Kristin Rispoli’s research primarily focuses on intervention to address social and emotional functioning in children with Autism Spectrum Disorder (ASD) as well as techniques to foster family-school partnerships in treatment and education for children and adolescents with ASD. Her recent work includes developing a parent-mediated emotion regulation intervention for preschool-age children with ASD and examining the parent-educator dynamic on school-based teams for adolescents with this disorder. Other work addresses early education and intervention for developmentally at-risk children and their families. Ongoing projects target increasing community-based screening for developmental risk factors in young children and adaptation of emotion-focused intervention for children with ASD in schools.
Nicole Mathes is a sixth year PhD student in the MSU school psychology program. Nicole is originally from the suburbs of Chicago and received her BS in Psychology and Spanish with a minor in Communication from the University of Illinois at Urbana-Champaign. Nicole’s research interests include prevention and early intervention for young children who are at-risk for the development of more severe behavioral and social-emotional problems. Her dissertation will examine the adaption of a parent-child intervention to be used as a preventative intervention that is aimed at improving the parent-child relationship and reducing child-externalizing behaviors. Nicole is currently completing her doctoral internship with Virginia Beach City Public Schools, where she will be providing comprehensive psychological services to students in elementary, middle, and high schools.
Emma Nathanson is a fifth year PhD student in the MSU school psychology program. Originally from Edinboro, Pennsylvania, Emma received her BA in Psychology with a minor in German from The College of Wooster in 2016 and her MA in School Psychology in 2017 from MSU. Emma’s dissertation study investigates the initial efficacy and acceptability of a supplemental, online-delivered mindfulness-based stress reduction intervention for parents of young children participating in Parent-Child Interaction Therapy (PCIT). Emma’s research apprenticeship project (completed in 2018) focused on school psychologists’ knowledge of symptoms and role in the assessment process of comorbid anxiety and ASD. In both her research and clinical work, Emma is passionate about improving outcomes and experiences for children and their families.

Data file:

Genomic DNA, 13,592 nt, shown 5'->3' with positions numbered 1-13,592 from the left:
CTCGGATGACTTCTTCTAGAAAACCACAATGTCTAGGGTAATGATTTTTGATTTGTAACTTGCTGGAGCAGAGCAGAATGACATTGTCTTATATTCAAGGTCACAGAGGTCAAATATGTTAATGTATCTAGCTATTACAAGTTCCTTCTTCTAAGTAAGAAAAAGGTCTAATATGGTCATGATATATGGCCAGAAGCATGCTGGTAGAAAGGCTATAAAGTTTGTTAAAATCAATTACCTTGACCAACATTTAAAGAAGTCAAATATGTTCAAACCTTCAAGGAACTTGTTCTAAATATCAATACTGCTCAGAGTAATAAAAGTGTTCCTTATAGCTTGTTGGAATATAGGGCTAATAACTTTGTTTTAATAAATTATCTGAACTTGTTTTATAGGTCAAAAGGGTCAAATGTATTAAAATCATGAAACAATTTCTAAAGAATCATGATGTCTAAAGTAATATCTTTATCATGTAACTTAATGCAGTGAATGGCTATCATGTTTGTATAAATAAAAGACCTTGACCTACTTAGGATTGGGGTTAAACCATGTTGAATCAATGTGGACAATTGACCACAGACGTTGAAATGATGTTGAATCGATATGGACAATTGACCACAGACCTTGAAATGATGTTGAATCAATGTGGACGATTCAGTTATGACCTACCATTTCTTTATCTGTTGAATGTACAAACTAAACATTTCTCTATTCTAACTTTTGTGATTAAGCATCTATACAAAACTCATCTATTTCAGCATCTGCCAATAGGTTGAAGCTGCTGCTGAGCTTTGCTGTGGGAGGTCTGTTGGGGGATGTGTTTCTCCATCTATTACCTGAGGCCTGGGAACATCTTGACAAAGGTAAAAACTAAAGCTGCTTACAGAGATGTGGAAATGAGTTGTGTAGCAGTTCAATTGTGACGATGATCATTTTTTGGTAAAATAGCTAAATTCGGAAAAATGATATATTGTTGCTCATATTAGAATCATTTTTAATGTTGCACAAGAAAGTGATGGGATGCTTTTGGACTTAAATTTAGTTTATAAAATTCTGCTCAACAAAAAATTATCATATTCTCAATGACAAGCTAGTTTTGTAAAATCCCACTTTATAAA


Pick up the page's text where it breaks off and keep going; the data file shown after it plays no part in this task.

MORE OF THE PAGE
Allura Malcolm is a fifth year PhD student. After completing her undergraduate degree in Psychology, Child Development, English, and Leadership at Central Michigan University, Allura joined Dr. Rispoli’s lab with an interest in studying training and coaching methods used to teach caregivers of children with ASD to implement behavioral and social-emotional interventions. She completed her apprenticeship project in November 2018, in which she studied teacher perceptions of the feasibility and acceptability of being trained via Teaching Interaction Procedure (TIP) to implement a behavioral intervention for a student with ASD in the classroom.